On 16 April 1746 the last major battle to be fought on British soil took less than an hour to reach its bloody conclusion on what is now know as Culloden Moor. It was not, as often portrayed, a battle between the Scots and the English: large numbers of Scots fought on the Government side while the Jacobite army included French units and some English Jacobites. Rather it was the last chapter in a sporadic civil war for succession to the throne that had been under way since 1688 (see our Historical Timeline).
1688 was the year in which King James VII of Scotland and II of England was deposed in favour of William of Orange by a Protestant nobility fearful he was starting a Catholic dynasty. Efforts to restore the Jacobites to the throne had subsequently led to conflict in 1689, 1708, 1715, and in 1719 when Spanish troops landed in Glen Shiel and captured Eilean Donan Castle.
1744 saw the French planning to invade Britain to replace George II with James VII/II's son, also called James, known to history as the Old Pretender. He would have become James VIII/III if the venture succeeded. It didn't: a storm wrecked the French invasion fleet and the French gave up both their plans for an attack on the south coast and a diversionary plan to land a smaller army in Scotland.
Undaunted, the Old Pretender's son, Charles Edward Stuart, the Young Pretender or Bonnie Prince Charlie, took it upon himself to restore the crown to his father. The following year, 1745, he landed in Eriskay, then at Loch nan Uamh before raising his standard at Glenfinnan. He gathered an army largely made up of Highlanders, but including some Irish and French troops, to take on the Government. They quickly reached Perth and then Edinburgh, before heading south towards London. (Continues below image...)
The Jacobites reached Derby on 4 December 1745. It was becoming clear that support from English Jacobites was not emerging as Charles as hoped. And it was becoming equally clear that the French were not going to invade in a timescale that would be of any help to Charles' Jacobite army. Meanwhile Government armies were gathering and the military situation looked increasingly bleak.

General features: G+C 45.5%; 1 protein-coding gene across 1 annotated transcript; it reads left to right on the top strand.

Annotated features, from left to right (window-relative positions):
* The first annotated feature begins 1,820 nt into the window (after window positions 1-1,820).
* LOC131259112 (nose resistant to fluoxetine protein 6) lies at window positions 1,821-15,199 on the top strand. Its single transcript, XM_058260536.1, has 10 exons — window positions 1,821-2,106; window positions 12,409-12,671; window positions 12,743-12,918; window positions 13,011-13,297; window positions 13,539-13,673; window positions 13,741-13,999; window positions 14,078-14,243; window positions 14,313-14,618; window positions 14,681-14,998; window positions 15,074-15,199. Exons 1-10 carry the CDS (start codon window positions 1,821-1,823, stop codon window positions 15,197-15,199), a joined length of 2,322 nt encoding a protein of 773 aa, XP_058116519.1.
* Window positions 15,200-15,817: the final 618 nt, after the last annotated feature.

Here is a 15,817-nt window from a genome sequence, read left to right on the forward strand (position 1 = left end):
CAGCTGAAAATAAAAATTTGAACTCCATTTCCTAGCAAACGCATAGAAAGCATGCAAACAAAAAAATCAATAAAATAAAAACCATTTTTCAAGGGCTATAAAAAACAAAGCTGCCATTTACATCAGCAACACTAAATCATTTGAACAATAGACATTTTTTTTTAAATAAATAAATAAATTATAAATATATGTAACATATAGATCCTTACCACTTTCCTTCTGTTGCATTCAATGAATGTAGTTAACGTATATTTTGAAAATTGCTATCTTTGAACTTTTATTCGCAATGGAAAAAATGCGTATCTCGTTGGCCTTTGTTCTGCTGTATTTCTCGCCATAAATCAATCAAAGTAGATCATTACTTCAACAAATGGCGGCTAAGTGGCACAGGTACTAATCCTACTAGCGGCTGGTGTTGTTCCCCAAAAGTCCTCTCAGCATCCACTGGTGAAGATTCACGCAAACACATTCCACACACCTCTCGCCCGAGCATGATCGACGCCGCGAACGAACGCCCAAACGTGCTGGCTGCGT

Charles Edward Stuart met with his key advisers in what is today the upstairs room of a Derby pub through most of 4 December. Charles was all for pressing on to London: the majority wanted to retreat to Scotland. Charles finally angrily accepted the need to retreat. The Jacobites began their retreat from Derby on 6 December 1745. What none of them knew was that the Welsh Jacobites has risen in support of them, and others in Oxfordshire were on the point of doing so. Neither did they know that London was in panic and that George II's court was packing his belongings onto ships on the Thames ready to flee to the Continent.
It has been said that had the Jacobites pressed on, George II would have fled; that the English and French would have avoided a further 70 years of conflict; that the English would not have had to raise taxes in the colonies to pay for the French wars; and that the Americans would have had no cause to fight a war for their independence. And, arguably, the French revolution would not have happened. The world might have been a very different place but for a closely argued decision taken in the upstairs room of a pub in Derby one dark winter's evening in December 1745.
Once the retreat was under way, the eventual outcome was probably inevitable as the Government had the time it needed to assemble and marshal its much greater forces. The Jacobites did defeat a Hanoverian army at the Battle of Falkirk Muir on 17 Janujary 1746, but failed to capitalise on it. By February 1746 Charles was based in Inverness, while the Government forces under the Duke of Cumberland, son of George II, were based in Aberdeen and Dunkeld.
If the outcome after the retreat from Derby was inevitable, the outcome of the Battle of Culloden was doubly so. The Jacobites moved out of their Inverness base on 15 April and assembled on Culloden Moor, five mile to the east. They had succeeded in leaving most of their food and other supplies behind in Inverness. They had also selected for their battlefield ground recorded as "treeless", "boggy" and "bare moor": much more suited to the weapons and tactics of the Government forces than to their own charge and slash approach. The higher ground to the south would have suited them much better.
As night fell, the Jacobite commanders came up with the idea of marching to Nairn, some 12 miles away, to surprise the drunken Government army. However, by dawn next morning the Jacobites were still two miles short of Nairn, and Government troops were stirring. The Jacobites turned and marched the ten miles back to Culloden.